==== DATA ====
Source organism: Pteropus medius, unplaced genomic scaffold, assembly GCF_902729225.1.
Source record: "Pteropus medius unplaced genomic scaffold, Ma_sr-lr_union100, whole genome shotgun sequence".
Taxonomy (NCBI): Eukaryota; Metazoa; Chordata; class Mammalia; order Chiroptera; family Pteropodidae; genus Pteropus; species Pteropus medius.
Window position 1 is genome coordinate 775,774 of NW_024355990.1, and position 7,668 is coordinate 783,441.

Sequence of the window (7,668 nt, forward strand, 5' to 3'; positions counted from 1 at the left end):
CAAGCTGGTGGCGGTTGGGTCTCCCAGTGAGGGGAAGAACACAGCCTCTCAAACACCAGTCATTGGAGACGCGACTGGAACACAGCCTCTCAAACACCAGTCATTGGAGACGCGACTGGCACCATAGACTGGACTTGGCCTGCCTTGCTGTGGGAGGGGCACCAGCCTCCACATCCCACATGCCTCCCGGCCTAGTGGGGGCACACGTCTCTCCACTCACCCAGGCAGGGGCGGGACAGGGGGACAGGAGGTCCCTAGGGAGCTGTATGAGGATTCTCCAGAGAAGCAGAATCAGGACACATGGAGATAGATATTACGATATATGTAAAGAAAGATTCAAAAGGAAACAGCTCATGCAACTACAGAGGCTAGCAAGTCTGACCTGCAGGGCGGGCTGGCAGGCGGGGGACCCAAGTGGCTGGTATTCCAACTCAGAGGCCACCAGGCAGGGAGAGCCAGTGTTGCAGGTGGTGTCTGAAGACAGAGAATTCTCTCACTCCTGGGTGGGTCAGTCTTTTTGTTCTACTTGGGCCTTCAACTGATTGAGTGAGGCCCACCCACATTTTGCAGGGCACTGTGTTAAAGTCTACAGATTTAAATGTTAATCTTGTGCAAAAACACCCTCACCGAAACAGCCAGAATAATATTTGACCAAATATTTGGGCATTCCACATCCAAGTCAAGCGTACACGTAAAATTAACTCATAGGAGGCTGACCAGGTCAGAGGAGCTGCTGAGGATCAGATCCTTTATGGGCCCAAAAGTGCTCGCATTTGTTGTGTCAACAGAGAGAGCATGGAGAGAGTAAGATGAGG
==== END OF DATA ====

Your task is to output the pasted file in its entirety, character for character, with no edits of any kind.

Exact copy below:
Source organism: Pteropus medius, unplaced genomic scaffold, assembly GCF_902729225.1.
Source record: "Pteropus medius unplaced genomic scaffold, Ma_sr-lr_union100, whole genome shotgun sequence".
Taxonomy (NCBI): Eukaryota; Metazoa; Chordata; class Mammalia; order Chiroptera; family Pteropodidae; genus Pteropus; species Pteropus medius.
Window position 1 is genome coordinate 775,774 of NW_024355990.1, and position 7,668 is coordinate 783,441.

Sequence of the window (7,668 nt, forward strand, 5' to 3'; positions counted from 1 at the left end):
CAAGCTGGTGGCGGTTGGGTCTCCCAGTGAGGGGAAGAACACAGCCTCTCAAACACCAGTCATTGGAGACGCGACTGGAACACAGCCTCTCAAACACCAGTCATTGGAGACGCGACTGGCACCATAGACTGGACTTGGCCTGCCTTGCTGTGGGAGGGGCACCAGCCTCCACATCCCACATGCCTCCCGGCCTAGTGGGGGCACACGTCTCTCCACTCACCCAGGCAGGGGCGGGACAGGGGGACAGGAGGTCCCTAGGGAGCTGTATGAGGATTCTCCAGAGAAGCAGAATCAGGACACATGGAGATAGATATTACGATATATGTAAAGAAAGATTCAAAAGGAAACAGCTCATGCAACTACAGAGGCTAGCAAGTCTGACCTGCAGGGCGGGCTGGCAGGCGGGGGACCCAAGTGGCTGGTATTCCAACTCAGAGGCCACCAGGCAGGGAGAGCCAGTGTTGCAGGTGGTGTCTGAAGACAGAGAATTCTCTCACTCCTGGGTGGGTCAGTCTTTTTGTTCTACTTGGGCCTTCAACTGATTGAGTGAGGCCCACCCACATTTTGCAGGGCACTGTGTTAAAGTCTACAGATTTAAATGTTAATCTTGTGCAAAAACACCCTCACCGAAACAGCCAGAATAATATTTGACCAAATATTTGGGCATTCCACATCCAAGTCAAGCGTACACGTAAAATTAACTCATAGGAGGCTGACCAGGTCAGAGGAGCTGCTGAGGATCAGATCCTTTATGGGCCCAAAAGTGCTCGCATTTGTTGTGTCAACAGAGAGAGCATGGAGAGAGTAAGATGAGG